Fire is a chemical reaction that gives off light and heat. It is an example of the chemical process. Fire is useful, but also very dangerous because it can cause houses, trees and many other things to burn into ashes. Forest fires are very harmful. They can destroy a huge area in a matter of minutes. Every year people die by accident from fire.
Fire can be made in many different ways. Some ways are rubbing sticks together for a long time, using flint and steel, or using matches. However, the Sun does not make fire. Instead, it crushes together hydrogen atoms to release energy through the process of nuclear fusion.
Uses[change | change source]
Fire can be very useful if it is treated carefully. It has always been very important for people to be able to make fire. People need its heat to keep warm on cold days. It is also used to cook meats. Its light can be useful to be able to see in dark places.
Most heat engines work by fire.
Danger[change | change source]
Fire is very hot. A person should never touch fire, because fire may burn anything that gets too close. If human skin touches fire, the skin may burn, which can take some time to heal. If a fire gives off a large amount of smoke, a person's mouth should be covered with a wet cloth, since people can faint when they breathe in too much smoke. Even a spark, such as from a cigarette, should be kept away from any fuels that very easily catch and spread fire, like gasoline, or cause an explosion, like gunpowder.
If fire is not treated carefully, it can be very dangerous. One wildfire sometimes burns thousands of square miles or kilometers. Forests can burn down if fires are not controlled. Every year, large areas of forests are destroyed because of fire. This usually happens in the Summer.
Controlling[change | change source]
In some camps, there is a camp fire; around the camp fire, there are usually some logs to stop it from spreading. In buildings fire shutters can be used. Fire shutters essentially compartmentalize a fire. With the help of effective shutters, a fire can’t spread from room to room in a building.
Firefighters are people with special training to control and stop fires. They also rescue victims of fire related incidents.
Fire needs three things to burn: oxygen, fuel, and heat. Fuels can be wood, tinder, coal, oil or any other substance that will easily oxidize. Once a fire is burning, it creates its own heat. This lets the fire keep burning on its own for some time.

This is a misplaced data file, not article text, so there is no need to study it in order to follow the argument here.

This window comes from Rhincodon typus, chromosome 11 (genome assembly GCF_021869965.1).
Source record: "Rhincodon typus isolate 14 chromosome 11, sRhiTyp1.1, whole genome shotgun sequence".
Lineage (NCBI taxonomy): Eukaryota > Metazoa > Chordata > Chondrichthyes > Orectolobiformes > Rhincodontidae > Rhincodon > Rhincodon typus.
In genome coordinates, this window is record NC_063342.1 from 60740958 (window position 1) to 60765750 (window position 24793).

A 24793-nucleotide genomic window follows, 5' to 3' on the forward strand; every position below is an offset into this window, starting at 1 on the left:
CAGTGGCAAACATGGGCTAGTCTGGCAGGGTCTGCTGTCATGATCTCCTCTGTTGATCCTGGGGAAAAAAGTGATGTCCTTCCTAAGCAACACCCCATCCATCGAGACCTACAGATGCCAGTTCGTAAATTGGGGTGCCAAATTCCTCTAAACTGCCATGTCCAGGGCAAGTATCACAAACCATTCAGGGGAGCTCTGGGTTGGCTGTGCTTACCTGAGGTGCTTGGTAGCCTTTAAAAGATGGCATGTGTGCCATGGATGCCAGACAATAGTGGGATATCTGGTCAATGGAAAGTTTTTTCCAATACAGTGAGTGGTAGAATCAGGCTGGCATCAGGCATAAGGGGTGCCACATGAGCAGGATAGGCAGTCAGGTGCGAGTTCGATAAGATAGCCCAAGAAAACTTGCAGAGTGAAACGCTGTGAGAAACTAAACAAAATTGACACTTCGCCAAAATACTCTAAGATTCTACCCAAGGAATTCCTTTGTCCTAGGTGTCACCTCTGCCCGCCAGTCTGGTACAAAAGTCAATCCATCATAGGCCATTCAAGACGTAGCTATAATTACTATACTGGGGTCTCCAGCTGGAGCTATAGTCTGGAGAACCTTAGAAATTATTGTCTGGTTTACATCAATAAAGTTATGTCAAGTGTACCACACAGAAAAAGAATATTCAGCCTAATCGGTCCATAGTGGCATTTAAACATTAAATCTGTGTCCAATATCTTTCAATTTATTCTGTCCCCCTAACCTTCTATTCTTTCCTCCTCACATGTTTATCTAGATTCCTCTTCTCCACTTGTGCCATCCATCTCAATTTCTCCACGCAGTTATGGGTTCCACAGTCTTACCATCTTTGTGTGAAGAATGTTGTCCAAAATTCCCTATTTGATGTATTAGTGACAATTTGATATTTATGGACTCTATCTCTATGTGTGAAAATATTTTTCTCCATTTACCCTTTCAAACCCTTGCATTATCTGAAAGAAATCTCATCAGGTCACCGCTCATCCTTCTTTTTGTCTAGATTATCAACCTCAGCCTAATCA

A fire can be stopped in three different ways:
- The fuel can be removed. If a fire burns through all of its fuel and extra nearby fuel is removed, the fire will stop burning.
- The oxygen can be removed. This is called "smothering" a fire. Fires cannot burn in a vacuum or if they are covered in carbon dioxide.
- The heat can be removed. The most common way to remove heat is to use water to absorb that heat, putting the fire out.
However, some fires cannot be smothered, such as magnesium flames. They can burn in carbon dioxide, nitrogen, and some other elemental compounds. However, they cannot burn in noble gases such as helium.
Reactions[change | change source]
Fires are usually combustion reactions that take carbon, hydrogen, and oxygen.[source?]The products are very commonly water and carbon dioxide, although there are other examples that avoid this generalization, such as burning magnesium in air, which makes magnesium oxide. Fires can occur in many ways. There are many types of fire. There are wood fires, gas fires, metal fires, and more.
Wood fires can usually be put out with water because water absorbs heat, but metal fires are too hot for water to absorb enough heat to put out the fire. If water is used to extinguish ("put out") a metal fire, the water will simply evaporate. For metal fires, sand can be used to cover the fire and keep it from obtaining oxygen. A fire extinguisher can put out most fires.
Related pages[change | change source]
|The Simple English Wiktionary has a definition for: fire.|
|Wikimedia Commons has media related to Fire.|
- "Fire Shutters During A Fire". Fire Shutters. Retrieved 2020-10-30.
- "Complete Combustion - an overview | ScienceDirect Topics". www.sciencedirect.com. Retrieved 2020-10-30.